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There’s one duck type, or contract the model it’s being included into has to fulfill, and that’s that it has a users accessor, be it through an association, a delegation to an association, or any other kind of entity such as a Redis set. Now in a method called cable_ready_changes we can iterate over those users and assemble CableReady operations in the including subclasses (we’ll get to that in a moment).

We return an array of [user, operations], which is picked up by the job above. The models it’s being included can now implement it:

class Reaction < ApplicationRecord
  include UserNotifiable

  def cable_ready_changes
    super do |user|
      if thumbs_up?
        cable_car.play_sound(
          src: "fanfare.mp3"
        )
      end

      cable_car.inner_html({
        selector: "#{dom_id(self)}",
        html: "some rendered html depending on #{user}"
      }).dispatch
    end
  end
end

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Here’s where cable_car comes into play: It basically assembles operations like a regular cable_ready call would do (the syntax is the same), but when being sent the dispatch message, returns a hash that can be sent to a job, or rendered as JSON, etc. By calling apply! on a cable_ready channel as we did above, those operations are then broadcast to the respective user.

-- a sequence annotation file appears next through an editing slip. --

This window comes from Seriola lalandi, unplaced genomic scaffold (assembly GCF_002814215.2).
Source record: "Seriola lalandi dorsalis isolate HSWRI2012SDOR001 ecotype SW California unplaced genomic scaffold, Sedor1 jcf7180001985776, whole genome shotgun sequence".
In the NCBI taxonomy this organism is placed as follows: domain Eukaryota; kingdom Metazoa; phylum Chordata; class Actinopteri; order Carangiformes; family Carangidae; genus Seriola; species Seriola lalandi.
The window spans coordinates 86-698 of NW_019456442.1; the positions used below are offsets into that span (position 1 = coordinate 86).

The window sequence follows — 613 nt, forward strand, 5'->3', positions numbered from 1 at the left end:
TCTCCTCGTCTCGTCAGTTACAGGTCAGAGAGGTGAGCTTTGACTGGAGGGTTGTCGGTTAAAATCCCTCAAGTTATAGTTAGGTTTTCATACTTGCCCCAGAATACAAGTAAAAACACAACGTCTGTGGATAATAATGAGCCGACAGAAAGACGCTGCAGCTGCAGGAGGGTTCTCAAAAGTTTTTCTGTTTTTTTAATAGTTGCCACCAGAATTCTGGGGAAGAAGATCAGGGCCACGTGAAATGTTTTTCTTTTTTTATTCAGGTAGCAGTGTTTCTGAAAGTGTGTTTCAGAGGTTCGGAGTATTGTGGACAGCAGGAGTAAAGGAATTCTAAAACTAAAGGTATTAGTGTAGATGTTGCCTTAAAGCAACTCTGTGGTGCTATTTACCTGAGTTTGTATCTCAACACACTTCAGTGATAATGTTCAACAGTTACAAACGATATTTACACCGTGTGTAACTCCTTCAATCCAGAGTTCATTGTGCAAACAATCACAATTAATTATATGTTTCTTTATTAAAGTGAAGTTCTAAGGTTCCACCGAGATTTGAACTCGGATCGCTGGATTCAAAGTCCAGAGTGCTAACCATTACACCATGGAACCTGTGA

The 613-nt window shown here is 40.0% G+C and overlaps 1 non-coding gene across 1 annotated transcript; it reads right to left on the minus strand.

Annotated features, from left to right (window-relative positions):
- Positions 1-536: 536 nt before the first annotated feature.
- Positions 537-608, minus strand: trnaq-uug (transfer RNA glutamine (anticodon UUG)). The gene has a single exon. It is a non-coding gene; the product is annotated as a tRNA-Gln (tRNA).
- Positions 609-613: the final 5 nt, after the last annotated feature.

Bonus : Now that the model itself is in charge of gathering the necessary operations, you could also act according to what has changed in the respective commit. For example, suppose you have a Rating and would like to send out different notifications whether it has increased by one, two, or three stars: Use previous_changes!

Conclusion

What have we gained? Three things basically:

  1. We have a flexible, reusable module (UserNotifiable) we can mix into any model we want to broadcast changes of to the pertaining users. Just make sure it has a users accessor.
  2. The model is the object that knows best what has changed about it, so it is the proper thing to ask “what are your cable ready changes”?
  3. We have successfully isolated all common functionality in a single concern and a single job, leaving the developer only with the need to include it and specify a hash of cable_ready_changes.

Would you like to learn more? Look here.